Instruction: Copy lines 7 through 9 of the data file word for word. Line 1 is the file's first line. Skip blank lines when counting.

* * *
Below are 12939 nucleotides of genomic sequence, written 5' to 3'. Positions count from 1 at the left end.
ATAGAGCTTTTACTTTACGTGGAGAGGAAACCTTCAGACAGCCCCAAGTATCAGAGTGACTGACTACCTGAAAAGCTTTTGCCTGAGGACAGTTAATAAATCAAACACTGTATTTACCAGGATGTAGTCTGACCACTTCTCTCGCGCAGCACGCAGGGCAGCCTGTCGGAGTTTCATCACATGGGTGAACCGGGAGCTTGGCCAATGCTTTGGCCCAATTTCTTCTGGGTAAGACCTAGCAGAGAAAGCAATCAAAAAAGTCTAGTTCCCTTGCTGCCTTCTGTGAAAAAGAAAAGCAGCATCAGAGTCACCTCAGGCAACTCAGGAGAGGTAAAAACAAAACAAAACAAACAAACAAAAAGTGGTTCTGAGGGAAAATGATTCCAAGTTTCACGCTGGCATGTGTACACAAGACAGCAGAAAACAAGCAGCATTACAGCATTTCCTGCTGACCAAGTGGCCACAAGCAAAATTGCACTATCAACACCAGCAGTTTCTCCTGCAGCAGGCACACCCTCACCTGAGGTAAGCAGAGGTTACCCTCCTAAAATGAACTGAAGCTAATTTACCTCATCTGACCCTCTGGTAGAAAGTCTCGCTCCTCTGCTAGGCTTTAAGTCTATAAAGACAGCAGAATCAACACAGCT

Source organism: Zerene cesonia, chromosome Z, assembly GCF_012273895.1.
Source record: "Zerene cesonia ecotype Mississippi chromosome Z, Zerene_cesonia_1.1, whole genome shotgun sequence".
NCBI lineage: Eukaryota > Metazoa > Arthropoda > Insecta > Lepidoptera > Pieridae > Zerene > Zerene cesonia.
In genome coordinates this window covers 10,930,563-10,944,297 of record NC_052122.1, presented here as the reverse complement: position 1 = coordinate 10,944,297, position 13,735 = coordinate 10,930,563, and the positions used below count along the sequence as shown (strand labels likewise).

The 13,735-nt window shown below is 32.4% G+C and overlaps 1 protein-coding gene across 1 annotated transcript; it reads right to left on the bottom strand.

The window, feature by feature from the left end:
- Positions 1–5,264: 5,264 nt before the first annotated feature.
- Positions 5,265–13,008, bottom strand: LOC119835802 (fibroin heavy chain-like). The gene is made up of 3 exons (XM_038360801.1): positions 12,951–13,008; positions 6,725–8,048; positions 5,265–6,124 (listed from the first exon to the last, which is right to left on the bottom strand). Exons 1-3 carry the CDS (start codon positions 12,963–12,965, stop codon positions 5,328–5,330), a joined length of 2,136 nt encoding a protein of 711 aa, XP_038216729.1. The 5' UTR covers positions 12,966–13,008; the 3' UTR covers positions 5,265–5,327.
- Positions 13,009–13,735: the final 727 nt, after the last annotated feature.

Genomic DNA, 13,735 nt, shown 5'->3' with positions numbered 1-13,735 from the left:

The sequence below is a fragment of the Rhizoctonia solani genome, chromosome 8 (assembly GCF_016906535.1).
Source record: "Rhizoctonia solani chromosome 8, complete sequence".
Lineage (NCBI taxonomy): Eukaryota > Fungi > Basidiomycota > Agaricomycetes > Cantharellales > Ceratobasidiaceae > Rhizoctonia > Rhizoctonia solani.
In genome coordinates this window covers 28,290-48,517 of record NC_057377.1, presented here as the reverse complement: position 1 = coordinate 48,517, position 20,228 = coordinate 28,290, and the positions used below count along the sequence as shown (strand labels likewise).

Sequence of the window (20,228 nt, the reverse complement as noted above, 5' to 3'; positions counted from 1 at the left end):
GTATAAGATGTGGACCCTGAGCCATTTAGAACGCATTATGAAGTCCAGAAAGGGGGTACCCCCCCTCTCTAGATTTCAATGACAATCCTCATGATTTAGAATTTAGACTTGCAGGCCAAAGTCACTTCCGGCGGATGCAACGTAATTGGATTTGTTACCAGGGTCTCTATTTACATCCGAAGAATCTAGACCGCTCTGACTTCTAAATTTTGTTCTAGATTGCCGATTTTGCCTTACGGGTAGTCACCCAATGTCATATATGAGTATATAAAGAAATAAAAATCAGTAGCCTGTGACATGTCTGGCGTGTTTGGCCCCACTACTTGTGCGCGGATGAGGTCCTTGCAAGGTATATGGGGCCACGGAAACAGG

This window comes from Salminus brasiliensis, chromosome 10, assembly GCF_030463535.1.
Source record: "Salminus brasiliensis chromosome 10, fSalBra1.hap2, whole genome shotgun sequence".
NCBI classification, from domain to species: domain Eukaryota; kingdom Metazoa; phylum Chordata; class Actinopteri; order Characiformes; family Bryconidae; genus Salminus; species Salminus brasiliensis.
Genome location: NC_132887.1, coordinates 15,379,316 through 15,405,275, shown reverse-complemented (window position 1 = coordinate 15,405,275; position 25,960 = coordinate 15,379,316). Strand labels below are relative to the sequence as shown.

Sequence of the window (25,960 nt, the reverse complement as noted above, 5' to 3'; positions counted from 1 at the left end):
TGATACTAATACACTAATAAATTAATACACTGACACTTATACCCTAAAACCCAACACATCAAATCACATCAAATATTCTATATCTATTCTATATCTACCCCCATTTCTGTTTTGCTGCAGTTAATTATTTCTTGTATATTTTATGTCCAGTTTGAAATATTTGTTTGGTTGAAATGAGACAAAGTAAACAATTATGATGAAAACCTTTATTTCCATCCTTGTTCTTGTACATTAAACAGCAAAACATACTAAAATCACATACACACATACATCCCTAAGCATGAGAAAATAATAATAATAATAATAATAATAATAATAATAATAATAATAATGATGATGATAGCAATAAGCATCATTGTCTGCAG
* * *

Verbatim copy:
The 13,735-nt window shown below is 32.4% G+C and overlaps 1 protein-coding gene across 1 annotated transcript; it reads right to left on the bottom strand.

The window, feature by feature from the left end:
- Positions 1–5,264: 5,264 nt before the first annotated feature.